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Nationwide, water infrastructure is aging and needs to be replaced. Accordingly, Green Bay Water Utility continues to replace lead service lines, which run from the water main in the street to individual homes, as quickly as possible. While we’re happy to report that fewer than 3 percent of our customers are currently affected by lead service lines, we won’t be satisfied until the lead is completely out of our system. 

There are some easy tips to follow to minimize lead in your water.

How was the lead issue determined?
In 2011, Green Bay Water Utility found lead levels in some homes to be above the U.S. Environmental Protection Agency’s (EPA) action limit of 15 parts per billion (ppb), or 0.015 milligrams of lead per liter of water (mg/L). This was the first time Green Bay Water Utility exceeded the action level for lead since the EPA established testing requirements in 1992.

After conducting a corrosion study, Green Bay Water Utility discovered that the high lead levels were due to particulate matter, and worked with the DNR to create an action plan to reduce lead levels that continues to be implemented.

How does lead get into the water?

Lead is NOT found in Green Bay’s source water, Lake Michigan, nor is lead in Green Bay Water Utility’s treated drinking water. The water delivered to your service lines is free of contaminants and meets or exceeds all federal guidelines for safety.

Lead can enter the water as a result of the wearing away of materials containing lead in service lines or internal plumbing. Lead is most likely found in homes built prior to 1944, the last year Green Bay installed lead service lines. Plumbing solder containing lead was banned in Wisconsin in 1984. When water stands for several hours in fixtures or pipes that contain lead, the lead may leach into the water. The amount of lead will vary depending on how much and how often water is used in your home.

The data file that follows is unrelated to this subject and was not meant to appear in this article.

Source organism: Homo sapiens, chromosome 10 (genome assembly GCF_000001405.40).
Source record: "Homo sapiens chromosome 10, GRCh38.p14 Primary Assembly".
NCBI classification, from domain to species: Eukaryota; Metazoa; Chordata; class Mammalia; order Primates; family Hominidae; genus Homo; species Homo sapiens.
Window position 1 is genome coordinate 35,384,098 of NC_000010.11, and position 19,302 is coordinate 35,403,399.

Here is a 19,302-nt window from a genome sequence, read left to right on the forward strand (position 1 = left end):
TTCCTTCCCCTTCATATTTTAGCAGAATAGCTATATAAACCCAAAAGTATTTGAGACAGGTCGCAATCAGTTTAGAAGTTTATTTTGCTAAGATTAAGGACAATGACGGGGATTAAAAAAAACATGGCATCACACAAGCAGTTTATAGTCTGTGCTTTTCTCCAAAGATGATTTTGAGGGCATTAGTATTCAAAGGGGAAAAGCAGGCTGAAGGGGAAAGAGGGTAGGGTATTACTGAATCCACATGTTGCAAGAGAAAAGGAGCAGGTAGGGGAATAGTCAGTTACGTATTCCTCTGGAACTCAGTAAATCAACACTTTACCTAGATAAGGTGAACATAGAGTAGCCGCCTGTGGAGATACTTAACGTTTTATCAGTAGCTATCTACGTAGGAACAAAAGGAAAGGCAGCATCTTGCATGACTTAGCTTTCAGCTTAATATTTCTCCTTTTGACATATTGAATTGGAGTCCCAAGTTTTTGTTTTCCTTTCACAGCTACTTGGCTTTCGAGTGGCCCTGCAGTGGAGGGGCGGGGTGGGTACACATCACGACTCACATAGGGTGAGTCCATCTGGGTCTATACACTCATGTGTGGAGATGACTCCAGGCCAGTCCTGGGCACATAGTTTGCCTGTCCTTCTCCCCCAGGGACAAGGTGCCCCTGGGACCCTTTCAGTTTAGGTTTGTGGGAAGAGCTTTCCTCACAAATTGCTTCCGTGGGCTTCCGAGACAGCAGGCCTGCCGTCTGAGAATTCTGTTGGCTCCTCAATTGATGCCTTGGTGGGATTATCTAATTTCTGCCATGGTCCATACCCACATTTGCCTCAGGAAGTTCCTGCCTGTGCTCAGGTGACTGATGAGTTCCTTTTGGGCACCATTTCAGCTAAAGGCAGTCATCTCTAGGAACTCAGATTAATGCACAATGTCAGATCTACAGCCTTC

Many other sources contribute to lead in our lives, including lead-based paints and lead-contaminated dust or soil, which are a greater hazard, especially to children. The EPA estimates that only 10 to 20 percent of a person’s potential exposure to lead may come from drinking water.

Why is it important to remove lead?
Lead can pose a significant risk to your health if too much of it enters your body. Lead builds up over many years and can cause damage to the brain, red blood cells and kidneys. Lead exposure may also cause slight increases in the blood pressure of some adults. The greatest risk is to young children and pregnant women.

Read more in these Lead in Drinking Water informational flyers:What is the utility doing to eliminate this issue?
  1. Unidirectional Flushing Program (UDF)
    In 2015, Green Bay Water Utility completed UDF of all 440 miles of water main to remove loose particles in the water. We conducted UDF again from April to October 2017 for about half the city and are performing UDF on the other half of the city now through October 2018. 
  2. Removal of Lead Services
    For 20 years, the Green Bay Water Utility has been replacing lead service lines where possible and as budget allows. As of May 2018, there are fewer than 865 lead service lines in Green Bay, out of a total of more than 35,700 service lines in the city.  
  3. Community Education
    Green Bay Water Utility teamed up with Brown County Public Health to further educate the community on the threat of lead and help create a safe, lead-free environment for healthy kids and families.  
Other sources of lead
The Environmental Protection Agency estimates that only 10 to 20 percent of lead exposure comes from drinking water. The other 80 to 90 percent comes from other sources in and around the home.